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Yes, I love the Kindle. I know this is not an area of consensus among book lovers. I have heard (or read) from the naysayers.
Before I list reasons why I love the Kindle, I want to address a couple of things that I have sometimes read from the naysayers.
One is a claim that Kindles will cause eye strain. My Kindle does not cause eye strain. The screen is not lit like a computer screen, and the type size is adjustable.
The other is an idea I have heard expressed that traditional books and ereaders are in direct competition and a fear that bookstores and libraries will one day be obsolete. My thought is that traditional books and ereaders can coexist. I don’t think Kindles or any ereaders will ever completely and utterly replace traditional books, and I don’t think of them as being in direct competition with one another. The Kindle just gives us a different option for how to read and store books.

If you were to browse my Pinterest boards, you’d see I have one for beautifully bound vintage books and one for bookstores and libraries, so I definitely see the beauty of traditional books.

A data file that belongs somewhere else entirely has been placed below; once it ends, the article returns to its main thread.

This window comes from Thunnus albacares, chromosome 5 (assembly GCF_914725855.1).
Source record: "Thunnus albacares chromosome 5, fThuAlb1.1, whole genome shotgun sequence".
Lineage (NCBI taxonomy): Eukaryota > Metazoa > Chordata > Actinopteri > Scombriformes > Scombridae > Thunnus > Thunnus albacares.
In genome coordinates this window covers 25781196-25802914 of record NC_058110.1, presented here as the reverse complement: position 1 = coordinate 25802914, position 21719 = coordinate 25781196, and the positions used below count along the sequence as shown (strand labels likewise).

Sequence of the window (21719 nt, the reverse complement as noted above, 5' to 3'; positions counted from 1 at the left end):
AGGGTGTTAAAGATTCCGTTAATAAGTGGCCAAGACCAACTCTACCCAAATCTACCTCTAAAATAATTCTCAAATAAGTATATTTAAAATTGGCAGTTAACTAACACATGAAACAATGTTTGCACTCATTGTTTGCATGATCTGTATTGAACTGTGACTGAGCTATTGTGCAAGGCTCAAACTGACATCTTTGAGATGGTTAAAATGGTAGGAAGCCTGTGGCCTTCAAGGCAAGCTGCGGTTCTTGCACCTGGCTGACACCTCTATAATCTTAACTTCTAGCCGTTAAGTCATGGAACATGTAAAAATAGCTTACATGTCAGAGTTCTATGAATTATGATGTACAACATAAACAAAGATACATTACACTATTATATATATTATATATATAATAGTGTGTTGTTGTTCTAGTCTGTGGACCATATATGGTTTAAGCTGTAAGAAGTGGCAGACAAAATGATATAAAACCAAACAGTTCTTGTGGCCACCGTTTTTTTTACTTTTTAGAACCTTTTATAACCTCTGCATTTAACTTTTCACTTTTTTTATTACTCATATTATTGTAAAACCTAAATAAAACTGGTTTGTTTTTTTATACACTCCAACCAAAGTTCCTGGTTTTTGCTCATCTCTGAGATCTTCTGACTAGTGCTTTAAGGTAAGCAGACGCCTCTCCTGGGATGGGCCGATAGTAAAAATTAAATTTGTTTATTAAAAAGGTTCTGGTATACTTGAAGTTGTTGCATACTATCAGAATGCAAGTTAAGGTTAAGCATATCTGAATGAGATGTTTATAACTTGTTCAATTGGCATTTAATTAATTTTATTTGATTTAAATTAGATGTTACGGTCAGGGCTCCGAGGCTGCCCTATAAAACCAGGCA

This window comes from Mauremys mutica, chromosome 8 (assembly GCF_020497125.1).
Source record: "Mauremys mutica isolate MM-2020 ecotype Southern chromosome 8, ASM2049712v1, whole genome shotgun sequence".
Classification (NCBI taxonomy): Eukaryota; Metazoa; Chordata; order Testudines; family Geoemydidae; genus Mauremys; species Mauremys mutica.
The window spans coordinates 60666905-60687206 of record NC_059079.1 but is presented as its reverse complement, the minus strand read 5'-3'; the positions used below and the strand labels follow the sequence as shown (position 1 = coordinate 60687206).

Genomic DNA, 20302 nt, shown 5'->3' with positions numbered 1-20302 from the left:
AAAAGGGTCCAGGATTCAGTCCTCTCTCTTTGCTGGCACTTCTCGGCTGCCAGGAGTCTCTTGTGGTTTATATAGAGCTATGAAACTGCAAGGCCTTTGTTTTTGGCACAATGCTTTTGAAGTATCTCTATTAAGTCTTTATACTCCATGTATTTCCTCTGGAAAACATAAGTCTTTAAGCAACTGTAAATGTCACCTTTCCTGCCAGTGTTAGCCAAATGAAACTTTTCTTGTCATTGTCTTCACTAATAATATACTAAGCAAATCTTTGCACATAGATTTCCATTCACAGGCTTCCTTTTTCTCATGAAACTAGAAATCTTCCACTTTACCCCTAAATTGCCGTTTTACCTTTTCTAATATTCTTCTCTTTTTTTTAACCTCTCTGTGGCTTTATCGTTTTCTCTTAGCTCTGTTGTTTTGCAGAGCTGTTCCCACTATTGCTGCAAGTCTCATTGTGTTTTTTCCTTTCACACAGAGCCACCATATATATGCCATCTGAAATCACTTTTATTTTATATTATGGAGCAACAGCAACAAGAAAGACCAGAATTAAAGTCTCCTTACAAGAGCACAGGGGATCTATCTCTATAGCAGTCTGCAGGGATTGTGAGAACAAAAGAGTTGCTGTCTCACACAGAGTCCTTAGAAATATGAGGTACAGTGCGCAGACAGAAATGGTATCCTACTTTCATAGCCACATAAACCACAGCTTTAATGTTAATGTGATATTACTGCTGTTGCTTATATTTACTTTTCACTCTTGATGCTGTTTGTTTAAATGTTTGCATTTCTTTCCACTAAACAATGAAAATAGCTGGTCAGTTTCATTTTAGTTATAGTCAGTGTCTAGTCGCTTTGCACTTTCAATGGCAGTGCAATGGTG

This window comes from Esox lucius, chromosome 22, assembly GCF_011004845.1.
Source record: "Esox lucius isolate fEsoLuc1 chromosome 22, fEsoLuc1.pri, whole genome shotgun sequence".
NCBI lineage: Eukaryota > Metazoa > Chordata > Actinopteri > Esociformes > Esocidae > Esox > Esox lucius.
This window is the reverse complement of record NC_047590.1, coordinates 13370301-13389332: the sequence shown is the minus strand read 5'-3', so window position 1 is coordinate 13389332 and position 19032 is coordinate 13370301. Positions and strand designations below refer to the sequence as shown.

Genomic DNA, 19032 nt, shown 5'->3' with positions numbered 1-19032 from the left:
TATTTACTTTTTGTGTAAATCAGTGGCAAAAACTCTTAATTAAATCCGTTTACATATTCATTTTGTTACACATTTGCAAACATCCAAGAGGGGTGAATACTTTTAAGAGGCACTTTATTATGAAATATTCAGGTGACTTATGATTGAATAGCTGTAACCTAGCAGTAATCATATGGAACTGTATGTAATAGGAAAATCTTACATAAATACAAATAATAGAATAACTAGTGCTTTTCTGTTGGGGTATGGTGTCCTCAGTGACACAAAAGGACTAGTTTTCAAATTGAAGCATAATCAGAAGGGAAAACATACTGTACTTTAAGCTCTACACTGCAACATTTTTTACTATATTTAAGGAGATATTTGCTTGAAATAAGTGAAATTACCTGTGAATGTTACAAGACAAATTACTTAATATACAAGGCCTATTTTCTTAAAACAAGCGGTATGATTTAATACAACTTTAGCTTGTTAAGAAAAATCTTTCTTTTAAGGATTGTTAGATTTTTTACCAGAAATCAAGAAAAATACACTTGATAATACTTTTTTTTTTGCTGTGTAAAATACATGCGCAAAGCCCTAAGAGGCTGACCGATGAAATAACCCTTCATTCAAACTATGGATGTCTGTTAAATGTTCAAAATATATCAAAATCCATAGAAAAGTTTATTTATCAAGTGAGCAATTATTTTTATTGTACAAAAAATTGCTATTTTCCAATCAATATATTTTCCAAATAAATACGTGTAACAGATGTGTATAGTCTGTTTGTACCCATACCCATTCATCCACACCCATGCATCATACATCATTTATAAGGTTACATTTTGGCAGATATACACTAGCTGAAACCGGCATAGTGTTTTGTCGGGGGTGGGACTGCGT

That said, the Kindle has some serious advantages that a physical library does not.

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1. The Kindle has lots and lots of storage.

I used to get catalogs for Easton Press, a press that produces beautiful renditions of classic and popular literature with leather covers, gilt-edged pages and stunning full color illustrations. It’s a nice dream to think of owning a library of these beautiful books. I don’t have the funds, wherewithal or physical space to do it. An impressive Kindle library is much more obtainable.

I am almost embarrassed to tell you how many books I have stored on my Kindle. If they could magically be transmogrified into physical books, they could fill a dream personal library room. I don’t have such a room, and I don’t have that kind of physical storage space. The Kindle allows me to own many more books than I could otherwise, since I can store hundreds of books on one thin little device.